Tuesday, November 18, 2008

Getting from A to B

November 19, 2008 - What’s worse than squeezing onto an airbus for the first leg of a cross-country flight? Maybe sitting next to a guy with a carry-on Big Mac. Then, once I survive the ketchup spills, the “just an air bubble” take off, and the near crash landing I get the pleasure of trying to find my connection so I can do it all over again; of course, with 3 hours of downtime in one of the terminals super-soft seating. With luck, I get the gate change in time and actually make it to my destination. I’ll take a direct flight any day, but for a variety of reasons, it’s not always possible.

Now picture the same logic being applied to community college students. If you have the resources to start at one of the nation’s 2,475 4-year schools, you’ll be directed differently. But, if you start at a community college with intentions of transferring to a 4-year school, it can be a labyrinth of wrong moves, changing info, delays and confusion – enough to not only cause you to miss your next flight, but to just turn back home. All this lack of attention, despite the fact that about 40% of all U.S. institutions of higher education are 2-year schools.

This month’s issue of University Business addresses the importance of improving the transfer process for community college students. UB reports that according to the National Center for Education Statistics, one out of five students who enroll for the first time in a 4-year college is a transfer student. And, according to the article writer Ann McClure, “community colleges will become more important to a wider variety of students if the combination of a weakening economy and increasing tuition continues.”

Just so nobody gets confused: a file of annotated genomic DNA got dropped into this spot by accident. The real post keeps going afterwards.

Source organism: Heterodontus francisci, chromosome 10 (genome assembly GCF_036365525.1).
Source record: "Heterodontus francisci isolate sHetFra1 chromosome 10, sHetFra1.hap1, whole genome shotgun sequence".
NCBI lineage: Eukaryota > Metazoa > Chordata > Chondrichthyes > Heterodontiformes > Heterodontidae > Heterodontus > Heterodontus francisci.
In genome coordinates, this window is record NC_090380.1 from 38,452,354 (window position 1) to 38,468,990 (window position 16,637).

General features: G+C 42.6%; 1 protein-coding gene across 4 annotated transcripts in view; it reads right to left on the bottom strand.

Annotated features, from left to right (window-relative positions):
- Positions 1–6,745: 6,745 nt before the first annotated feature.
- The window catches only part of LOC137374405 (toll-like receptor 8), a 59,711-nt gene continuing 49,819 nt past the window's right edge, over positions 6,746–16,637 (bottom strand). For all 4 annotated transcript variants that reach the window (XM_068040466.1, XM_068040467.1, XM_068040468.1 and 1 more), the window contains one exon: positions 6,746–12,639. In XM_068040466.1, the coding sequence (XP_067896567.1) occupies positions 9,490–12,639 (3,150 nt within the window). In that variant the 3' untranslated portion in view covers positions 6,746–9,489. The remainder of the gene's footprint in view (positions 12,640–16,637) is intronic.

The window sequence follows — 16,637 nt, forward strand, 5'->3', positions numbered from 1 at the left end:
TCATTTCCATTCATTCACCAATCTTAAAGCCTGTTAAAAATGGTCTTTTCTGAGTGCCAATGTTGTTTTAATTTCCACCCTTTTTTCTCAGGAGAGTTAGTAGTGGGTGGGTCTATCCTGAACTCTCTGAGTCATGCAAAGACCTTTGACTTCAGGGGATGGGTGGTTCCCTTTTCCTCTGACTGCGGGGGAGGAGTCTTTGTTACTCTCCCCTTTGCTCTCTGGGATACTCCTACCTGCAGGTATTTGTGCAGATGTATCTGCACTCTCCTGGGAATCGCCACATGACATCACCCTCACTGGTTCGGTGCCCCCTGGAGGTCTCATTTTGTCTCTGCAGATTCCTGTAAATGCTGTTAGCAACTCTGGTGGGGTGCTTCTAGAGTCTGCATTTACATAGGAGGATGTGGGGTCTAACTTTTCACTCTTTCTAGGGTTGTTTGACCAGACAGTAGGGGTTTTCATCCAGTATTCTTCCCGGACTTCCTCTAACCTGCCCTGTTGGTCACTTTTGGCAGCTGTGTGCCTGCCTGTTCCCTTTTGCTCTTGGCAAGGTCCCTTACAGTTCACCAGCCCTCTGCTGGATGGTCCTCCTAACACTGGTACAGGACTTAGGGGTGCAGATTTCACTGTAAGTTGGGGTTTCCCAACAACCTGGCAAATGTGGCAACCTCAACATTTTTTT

Having spoken to the community college partners embracing our technology to prepare for this trend, it’s the perfect time to address the issues – issues that clearly proliferate higher ed. Even the ubiquitous Wikipedia reports that, “transferring credits can sometimes be a problem” backed up by Michelle Cooper, President of the Institute for Higher Education Policy, who says in the article that "less than 30 percent of students who want a BA get a BA.”

The good news is that change is coming.

Cooper notes that, “community colleges have been very responsive to the concern about transfers.” We see that every time one joins the nearly 40 community colleges already in the ConnectEDU National Network™. They are taking steps by using our technology to make change. We see that in the forward-thinking initiatives our partner UMASS Boston is creating to provide transparency to its transfer students at Boston area community colleges. Technology is helping make connections, guide students, and open doors.

The more resources we provide students, the more tools we make available, and the more information we make accessible – the more success our transfer students will have getting from A to B – without a layover.

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